As we’ve seen with the food industry, this doesn’t mean that the misinformation of mold toxicity is unstoppable. Through relentless discourse and opposition, we can all play a key role in uncovering the detrimental effects of mold and the driving force behind the opposition. Demanding a clean, toxin-free environment in the same fashion that one would demand an apple free of pesticides is the first step to combating falsities concerning the toxicity of mold.
Due to recent prevalence in the news, Lumber Liquidators has suddenly forced us to start considering something ludicrous: the toxicity of our hardwood and laminate flooring. This functionally decorative component in all of our homes has previously posed little threat to us, as it…well, just sits there. We walk on it, we live around it and interact with in a fairly non-invasive manner on a daily basis. This Lumber Liquidators fiasco, however, has suddenly forced all of us to consider the origin and composition of our flooring. Like the food industry and the insurance industry, Lumber Liquidators has embarked on a mission to create veil between the consumer and the product. Consider your own flooring, or the flooring that you may have been wanting to purchase. Is it from China? Does it have formaldehyde in it? Do I even know how they MADE this? In all likelihood, you probably are struggling to answer one, if not all of these questions accurately.
So, as renters and homeowners, what can you do to avoid being the proud owner of toxic floors? Lumber Liquidators is selling formaldehyde testing kits online, but that won’t get you very far because they don’t seem to be actually delivering the test results. If you’ve already installed your floors and you suspect that they may be making you sick, see a doctor and immediately hire a private company to come test your flooring.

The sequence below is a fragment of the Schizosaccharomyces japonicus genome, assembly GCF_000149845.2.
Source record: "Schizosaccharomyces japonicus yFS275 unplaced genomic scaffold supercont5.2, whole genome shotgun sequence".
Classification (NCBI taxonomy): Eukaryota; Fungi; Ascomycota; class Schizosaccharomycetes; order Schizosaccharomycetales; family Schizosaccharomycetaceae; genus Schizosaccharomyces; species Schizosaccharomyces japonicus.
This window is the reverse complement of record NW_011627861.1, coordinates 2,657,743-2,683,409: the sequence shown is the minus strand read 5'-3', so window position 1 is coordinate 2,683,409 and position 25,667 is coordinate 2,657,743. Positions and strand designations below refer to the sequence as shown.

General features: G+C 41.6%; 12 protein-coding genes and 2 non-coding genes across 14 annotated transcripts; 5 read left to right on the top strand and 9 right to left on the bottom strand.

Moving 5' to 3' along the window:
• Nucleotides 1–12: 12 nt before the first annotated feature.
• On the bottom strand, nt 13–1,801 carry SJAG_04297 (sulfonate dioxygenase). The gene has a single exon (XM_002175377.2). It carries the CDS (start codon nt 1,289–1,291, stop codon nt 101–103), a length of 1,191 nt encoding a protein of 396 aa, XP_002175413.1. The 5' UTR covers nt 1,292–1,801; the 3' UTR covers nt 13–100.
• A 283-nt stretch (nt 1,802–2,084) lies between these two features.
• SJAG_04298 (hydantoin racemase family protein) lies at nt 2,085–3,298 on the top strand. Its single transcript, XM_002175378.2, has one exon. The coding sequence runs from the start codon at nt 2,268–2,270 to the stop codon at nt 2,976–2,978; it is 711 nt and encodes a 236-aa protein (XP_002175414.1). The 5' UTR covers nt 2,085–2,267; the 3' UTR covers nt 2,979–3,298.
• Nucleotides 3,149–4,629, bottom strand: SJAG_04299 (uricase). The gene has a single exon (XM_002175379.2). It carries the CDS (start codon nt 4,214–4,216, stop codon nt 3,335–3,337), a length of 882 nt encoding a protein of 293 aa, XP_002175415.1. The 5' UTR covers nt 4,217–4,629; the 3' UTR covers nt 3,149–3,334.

For those of you hoping to install new wood floors, there are a great deal of factors to consider before purchasing your flooring. First, you must choose between solid hardwood, engineered hardwood, and laminate flooring. Although there are many companies with reputable backgrounds that sell laminate flooring, its highly chemical composition cannot be ignored – engineered or solid hardwood are undoubtedly the less toxic routes.
Things become a little more complex, however, when the time comes to make the decision between unfinished hardwood and prefinished hardwood flooring. Installers hotly debate their preference between the two, arguing that one is easier to install or that the other is more durable, but when it comes to choosing your flooring like you would your beloved, toxin-free groceries, the choice is clear.
Prefinished hardwood is simply that: prefinished. It comes from a factory, and the finish, of unknown components, is lathered on your hardwood until it is shiny and ready for installation. Why would you give someone control over what is (in terms of toxins) the most dangerous part of your hardwood floors? If you choose unfinished hardwood flooring, you will be able to select your finish with a full knowledge of the chemical makeup. You will also be given a wider array of finishes to choose from, and a warmer, gentler feel.
In the end, it all comes down to conscious consumption. While the flooring in your home and the mold in your walls may seem like unlikely culprits for toxins, they should be treated with the same seriousness that you give the foods you place in your body. Although much of our failure to avoid exposure to unknown additives or chemicals is due to lack of education, there is need for an increased level of consciousness when observing the things that we are exposed to on a daily basis. Allowing others to manufacture things that we can do ourselves with little effort and with healthier results is simply laziness, while failing to recognize toxins at all may have deadly consequences. Don’t leave your health up to chance – practice conscious consumption.